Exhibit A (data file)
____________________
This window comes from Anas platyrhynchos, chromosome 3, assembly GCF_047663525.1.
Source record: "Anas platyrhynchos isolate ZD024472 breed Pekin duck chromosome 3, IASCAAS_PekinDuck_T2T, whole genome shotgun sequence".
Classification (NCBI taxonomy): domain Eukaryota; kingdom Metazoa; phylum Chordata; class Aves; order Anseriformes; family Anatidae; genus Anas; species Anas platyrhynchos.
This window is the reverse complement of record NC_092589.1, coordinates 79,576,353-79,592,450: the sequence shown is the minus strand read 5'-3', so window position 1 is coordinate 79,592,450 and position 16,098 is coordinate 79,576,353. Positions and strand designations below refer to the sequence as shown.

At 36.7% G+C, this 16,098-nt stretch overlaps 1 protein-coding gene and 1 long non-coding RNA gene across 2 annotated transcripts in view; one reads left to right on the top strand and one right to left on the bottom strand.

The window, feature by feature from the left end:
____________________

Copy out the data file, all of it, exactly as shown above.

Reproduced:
This window comes from Anas platyrhynchos, chromosome 3, assembly GCF_047663525.1.
Source record: "Anas platyrhynchos isolate ZD024472 breed Pekin duck chromosome 3, IASCAAS_PekinDuck_T2T, whole genome shotgun sequence".
Classification (NCBI taxonomy): domain Eukaryota; kingdom Metazoa; phylum Chordata; class Aves; order Anseriformes; family Anatidae; genus Anas; species Anas platyrhynchos.
This window is the reverse complement of record NC_092589.1, coordinates 79,576,353-79,592,450: the sequence shown is the minus strand read 5'-3', so window position 1 is coordinate 79,592,450 and position 16,098 is coordinate 79,576,353. Positions and strand designations below refer to the sequence as shown.

At 36.7% G+C, this 16,098-nt stretch overlaps 1 protein-coding gene and 1 long non-coding RNA gene across 2 annotated transcripts in view; one reads left to right on the top strand and one right to left on the bottom strand.

The window, feature by feature from the left end: